e-Health sensor platform
The e-Health Sensor Platform [i] by Spanish electronics manufacturer Libelium is an open physiological monitoring platform using nine different sensors: pulse, oxygen in blood (SpO 2 ), airflow (breathing), body temperature, ECG, glucometer, galvanic skin response, blood pressure (sphygmomanometer) and patient position (accelerometer). The platform, shown in figures 3 and 4, consists of a board or shield that plugs into an Arduino or Raspberry Pi and interfaces with the various sensors, allowing for experimenting directly with the signals coming from these sensors.
To build the device a Raspberry Pi or Arduino is required. No special skills are required, as it comes as a modular kit where the various components are just plugged in. The components provided are off-the-shelf sensors and products that have been modified to work with the kit. Source code is available for Raspberry Pi and Arduino.
OpenBCI is an eight-channel EEG signal capture platform (see figure 5) of which the hardware, software and mechanical design files are available online. [ii] It is intended for human brain-computer interface technologies, but the hardware can also be used to perform other types of biosensing, like EMG and heart rate (EKG).
Figure 3 Arduino (bottom, showing USB connector) and e-Health shield. UK £1 coin (2.25 cm diameter) for scale. (Photo by Patrick Oladimeji, image licensed under the Creative Commons BY-SA license).
All hardware and electrodes are included with the kit. It comes as a modular kit, with the hardware design files available. A 3D-printable EEG headset, called Spiderclaw, is in development. Source code is available for Arduino (8-bit), ChipKit (32-bit), Processing and Python.
Do-it-yourself blood pressure monitor
Russell et al [iii] published instructions to build a do-it-yourself (DIY) blood pressure monitor. The instructions include a bill of materials and circuit diagrams. The blood pressure monitor relies on an electronic pressure sensor connected to an aneroid sphygmomanometer (a mechanical type with a dial). The monitor runs on batteries that can be recharged using a hand crank generator. They do mention that it is an experimental prototype and that the measurements should not berelied on for clinical use.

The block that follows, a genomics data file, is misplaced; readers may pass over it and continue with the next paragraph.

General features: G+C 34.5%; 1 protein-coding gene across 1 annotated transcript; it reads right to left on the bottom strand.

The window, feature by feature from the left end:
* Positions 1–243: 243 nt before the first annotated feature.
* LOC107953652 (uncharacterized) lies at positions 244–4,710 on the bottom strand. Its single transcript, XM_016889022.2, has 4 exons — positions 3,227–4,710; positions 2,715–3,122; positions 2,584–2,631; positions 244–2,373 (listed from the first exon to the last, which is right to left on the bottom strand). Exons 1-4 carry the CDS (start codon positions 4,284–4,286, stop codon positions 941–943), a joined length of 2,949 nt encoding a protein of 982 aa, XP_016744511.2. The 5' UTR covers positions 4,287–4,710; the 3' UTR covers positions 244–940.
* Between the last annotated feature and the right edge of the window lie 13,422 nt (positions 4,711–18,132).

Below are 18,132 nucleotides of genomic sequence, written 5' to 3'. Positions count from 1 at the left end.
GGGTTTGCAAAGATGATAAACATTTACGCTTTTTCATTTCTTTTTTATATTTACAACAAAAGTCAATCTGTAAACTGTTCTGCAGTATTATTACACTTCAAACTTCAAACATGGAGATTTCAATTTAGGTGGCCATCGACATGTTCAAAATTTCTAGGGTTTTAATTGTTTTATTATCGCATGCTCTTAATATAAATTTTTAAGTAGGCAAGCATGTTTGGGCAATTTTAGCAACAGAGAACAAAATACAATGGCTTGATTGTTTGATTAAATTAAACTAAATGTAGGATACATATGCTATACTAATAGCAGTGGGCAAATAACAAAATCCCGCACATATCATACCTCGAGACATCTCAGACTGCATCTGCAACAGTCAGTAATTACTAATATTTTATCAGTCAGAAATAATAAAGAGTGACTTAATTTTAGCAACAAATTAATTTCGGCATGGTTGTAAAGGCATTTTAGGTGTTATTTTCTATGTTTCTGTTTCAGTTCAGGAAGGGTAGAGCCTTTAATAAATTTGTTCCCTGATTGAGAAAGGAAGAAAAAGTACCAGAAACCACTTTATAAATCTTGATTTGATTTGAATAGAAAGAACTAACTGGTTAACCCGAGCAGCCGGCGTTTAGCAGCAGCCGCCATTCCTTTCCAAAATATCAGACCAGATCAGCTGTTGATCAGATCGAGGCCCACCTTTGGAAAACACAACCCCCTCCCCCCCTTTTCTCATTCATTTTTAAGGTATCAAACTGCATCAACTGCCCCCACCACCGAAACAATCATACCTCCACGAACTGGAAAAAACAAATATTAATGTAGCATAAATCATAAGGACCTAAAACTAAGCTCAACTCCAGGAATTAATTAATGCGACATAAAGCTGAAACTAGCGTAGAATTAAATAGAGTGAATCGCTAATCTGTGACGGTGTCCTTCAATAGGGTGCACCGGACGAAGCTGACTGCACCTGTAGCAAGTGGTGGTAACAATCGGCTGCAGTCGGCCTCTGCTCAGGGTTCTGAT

Figure 4 Blood glucose meter connected to e-Health shield (Photo by Patrick Oladimeji, image licensed under the Creative Commons BY-SA license).
The device can be built using basic tools from a home hardware store. The various electroniccomponents that can be sourced from distributors, as well as an off-the-shelf sphygmomanometer. An off-the-shelf project box is used to contain the electronics. Source code is available for a Microchip PIC microcontroller, and only basic knowledge of electronics and soldering is required.
Figure 5 OpenBCI brain-computer interface (Photo by Wikimedia Commons, image licensed under the Creative Commons BY-SA license).
[i] Libelium Comunicaciones Distribuidas S.L. e-Health Sensor Platform V2.0 for Arduino and Raspberry Pi. http://www.cooking-hacks.com/documentation/tutorials/ehealth-biometric-sensor-platform-arduino-raspberry-pi-medical/. http://www.webcitation.org/6Yc5uii53
[ii] OpenBCI. http://www.openbci.com/. http://www.webcitation.org/6YgdlKXD8
[iii] Russell A, Orchard G, Reiley C. DIY blood pressure monitor. Make 2012;20:70–7.